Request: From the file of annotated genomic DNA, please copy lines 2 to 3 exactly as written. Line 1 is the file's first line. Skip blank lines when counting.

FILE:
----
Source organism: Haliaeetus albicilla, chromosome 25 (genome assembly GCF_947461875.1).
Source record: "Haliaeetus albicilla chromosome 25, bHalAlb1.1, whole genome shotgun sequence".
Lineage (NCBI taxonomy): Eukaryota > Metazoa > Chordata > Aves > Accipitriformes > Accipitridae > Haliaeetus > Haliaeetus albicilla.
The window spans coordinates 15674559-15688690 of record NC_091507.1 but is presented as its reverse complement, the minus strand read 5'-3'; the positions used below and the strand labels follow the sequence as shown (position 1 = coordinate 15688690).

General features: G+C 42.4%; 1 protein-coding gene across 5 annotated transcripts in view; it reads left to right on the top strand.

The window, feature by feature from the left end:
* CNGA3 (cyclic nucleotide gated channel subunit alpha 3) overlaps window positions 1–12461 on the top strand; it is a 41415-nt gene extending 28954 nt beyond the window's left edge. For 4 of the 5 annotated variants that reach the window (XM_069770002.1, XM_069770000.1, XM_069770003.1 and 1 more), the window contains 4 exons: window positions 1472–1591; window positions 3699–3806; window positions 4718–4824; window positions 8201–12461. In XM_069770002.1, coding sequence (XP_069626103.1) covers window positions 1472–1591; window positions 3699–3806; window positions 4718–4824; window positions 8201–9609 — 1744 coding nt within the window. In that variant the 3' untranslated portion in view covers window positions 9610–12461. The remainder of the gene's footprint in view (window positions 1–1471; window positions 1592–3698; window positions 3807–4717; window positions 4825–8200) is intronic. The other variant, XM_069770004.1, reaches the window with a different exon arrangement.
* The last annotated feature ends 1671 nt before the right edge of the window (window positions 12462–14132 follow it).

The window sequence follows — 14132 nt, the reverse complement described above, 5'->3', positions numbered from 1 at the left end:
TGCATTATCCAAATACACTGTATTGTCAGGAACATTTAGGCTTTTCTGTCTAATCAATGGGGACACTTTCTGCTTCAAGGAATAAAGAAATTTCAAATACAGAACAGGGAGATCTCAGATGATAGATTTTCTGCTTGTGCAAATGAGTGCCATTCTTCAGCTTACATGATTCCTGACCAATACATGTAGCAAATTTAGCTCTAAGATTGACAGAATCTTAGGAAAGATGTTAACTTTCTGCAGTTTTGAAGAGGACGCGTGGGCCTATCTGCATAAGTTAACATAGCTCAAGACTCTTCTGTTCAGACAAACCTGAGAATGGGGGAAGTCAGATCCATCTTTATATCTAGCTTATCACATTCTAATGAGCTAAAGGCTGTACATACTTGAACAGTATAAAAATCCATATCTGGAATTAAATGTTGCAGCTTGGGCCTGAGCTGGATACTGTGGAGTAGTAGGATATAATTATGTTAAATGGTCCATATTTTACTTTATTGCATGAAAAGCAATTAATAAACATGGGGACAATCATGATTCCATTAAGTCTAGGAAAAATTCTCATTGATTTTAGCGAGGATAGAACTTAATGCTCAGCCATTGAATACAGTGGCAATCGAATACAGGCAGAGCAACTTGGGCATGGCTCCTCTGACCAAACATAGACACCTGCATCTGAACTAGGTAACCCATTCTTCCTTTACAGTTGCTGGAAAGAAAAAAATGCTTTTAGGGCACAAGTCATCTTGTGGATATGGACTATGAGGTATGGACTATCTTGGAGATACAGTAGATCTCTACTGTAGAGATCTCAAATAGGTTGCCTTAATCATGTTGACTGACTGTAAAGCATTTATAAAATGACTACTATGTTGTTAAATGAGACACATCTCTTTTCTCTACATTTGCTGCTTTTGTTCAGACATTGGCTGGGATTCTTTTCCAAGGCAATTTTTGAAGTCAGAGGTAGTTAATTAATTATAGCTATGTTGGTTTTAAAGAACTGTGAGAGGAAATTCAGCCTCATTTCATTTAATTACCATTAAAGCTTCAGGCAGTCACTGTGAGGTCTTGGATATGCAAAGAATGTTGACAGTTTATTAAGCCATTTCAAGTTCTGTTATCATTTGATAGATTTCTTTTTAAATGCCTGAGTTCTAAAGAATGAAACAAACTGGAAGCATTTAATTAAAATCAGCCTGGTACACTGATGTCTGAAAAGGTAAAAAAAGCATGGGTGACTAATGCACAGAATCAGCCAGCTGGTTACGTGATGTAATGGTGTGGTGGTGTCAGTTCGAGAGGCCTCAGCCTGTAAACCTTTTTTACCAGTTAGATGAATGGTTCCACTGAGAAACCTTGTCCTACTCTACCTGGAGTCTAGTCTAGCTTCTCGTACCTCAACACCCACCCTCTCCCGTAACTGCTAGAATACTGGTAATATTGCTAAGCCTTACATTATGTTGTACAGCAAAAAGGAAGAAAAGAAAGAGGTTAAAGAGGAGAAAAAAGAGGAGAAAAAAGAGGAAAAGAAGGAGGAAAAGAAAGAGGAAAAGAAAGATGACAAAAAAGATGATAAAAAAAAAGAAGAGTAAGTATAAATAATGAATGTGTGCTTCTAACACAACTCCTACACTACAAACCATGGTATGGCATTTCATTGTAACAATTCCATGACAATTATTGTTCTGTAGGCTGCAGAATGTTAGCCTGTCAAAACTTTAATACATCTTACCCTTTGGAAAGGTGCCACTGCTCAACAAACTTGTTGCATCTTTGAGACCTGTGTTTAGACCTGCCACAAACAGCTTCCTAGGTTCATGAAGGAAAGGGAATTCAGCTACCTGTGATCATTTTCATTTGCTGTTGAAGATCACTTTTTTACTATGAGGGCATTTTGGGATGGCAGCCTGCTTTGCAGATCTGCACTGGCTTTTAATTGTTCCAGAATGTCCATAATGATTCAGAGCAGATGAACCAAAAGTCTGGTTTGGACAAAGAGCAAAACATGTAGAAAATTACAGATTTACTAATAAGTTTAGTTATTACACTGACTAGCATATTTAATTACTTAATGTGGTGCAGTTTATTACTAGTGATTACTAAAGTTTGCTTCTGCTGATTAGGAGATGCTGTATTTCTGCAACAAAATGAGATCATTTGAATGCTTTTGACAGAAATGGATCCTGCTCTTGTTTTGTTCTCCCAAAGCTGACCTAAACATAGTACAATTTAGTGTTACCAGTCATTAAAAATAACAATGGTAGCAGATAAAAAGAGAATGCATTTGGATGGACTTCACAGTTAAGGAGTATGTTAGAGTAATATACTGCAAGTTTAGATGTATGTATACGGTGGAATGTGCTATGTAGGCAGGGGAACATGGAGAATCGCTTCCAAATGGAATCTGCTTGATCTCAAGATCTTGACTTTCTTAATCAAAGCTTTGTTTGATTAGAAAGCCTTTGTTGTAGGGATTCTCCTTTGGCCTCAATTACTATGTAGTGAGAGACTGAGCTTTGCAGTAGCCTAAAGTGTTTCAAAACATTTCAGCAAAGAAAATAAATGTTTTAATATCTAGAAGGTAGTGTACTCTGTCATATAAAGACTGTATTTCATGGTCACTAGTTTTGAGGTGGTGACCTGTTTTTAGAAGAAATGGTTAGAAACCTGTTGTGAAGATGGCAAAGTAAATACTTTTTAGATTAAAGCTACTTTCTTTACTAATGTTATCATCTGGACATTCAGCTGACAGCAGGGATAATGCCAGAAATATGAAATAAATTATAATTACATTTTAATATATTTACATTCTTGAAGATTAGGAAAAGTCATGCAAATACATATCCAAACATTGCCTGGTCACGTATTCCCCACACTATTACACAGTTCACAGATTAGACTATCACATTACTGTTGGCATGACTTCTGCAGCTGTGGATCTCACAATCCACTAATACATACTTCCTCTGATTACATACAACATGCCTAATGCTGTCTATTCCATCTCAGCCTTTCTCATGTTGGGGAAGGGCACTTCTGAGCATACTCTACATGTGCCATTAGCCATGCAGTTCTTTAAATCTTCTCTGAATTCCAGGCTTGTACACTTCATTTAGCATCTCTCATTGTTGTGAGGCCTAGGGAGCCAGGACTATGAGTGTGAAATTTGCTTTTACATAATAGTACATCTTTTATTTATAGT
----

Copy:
Source record: "Haliaeetus albicilla chromosome 25, bHalAlb1.1, whole genome shotgun sequence".
Lineage (NCBI taxonomy): Eukaryota > Metazoa > Chordata > Aves > Accipitriformes > Accipitridae > Haliaeetus > Haliaeetus albicilla.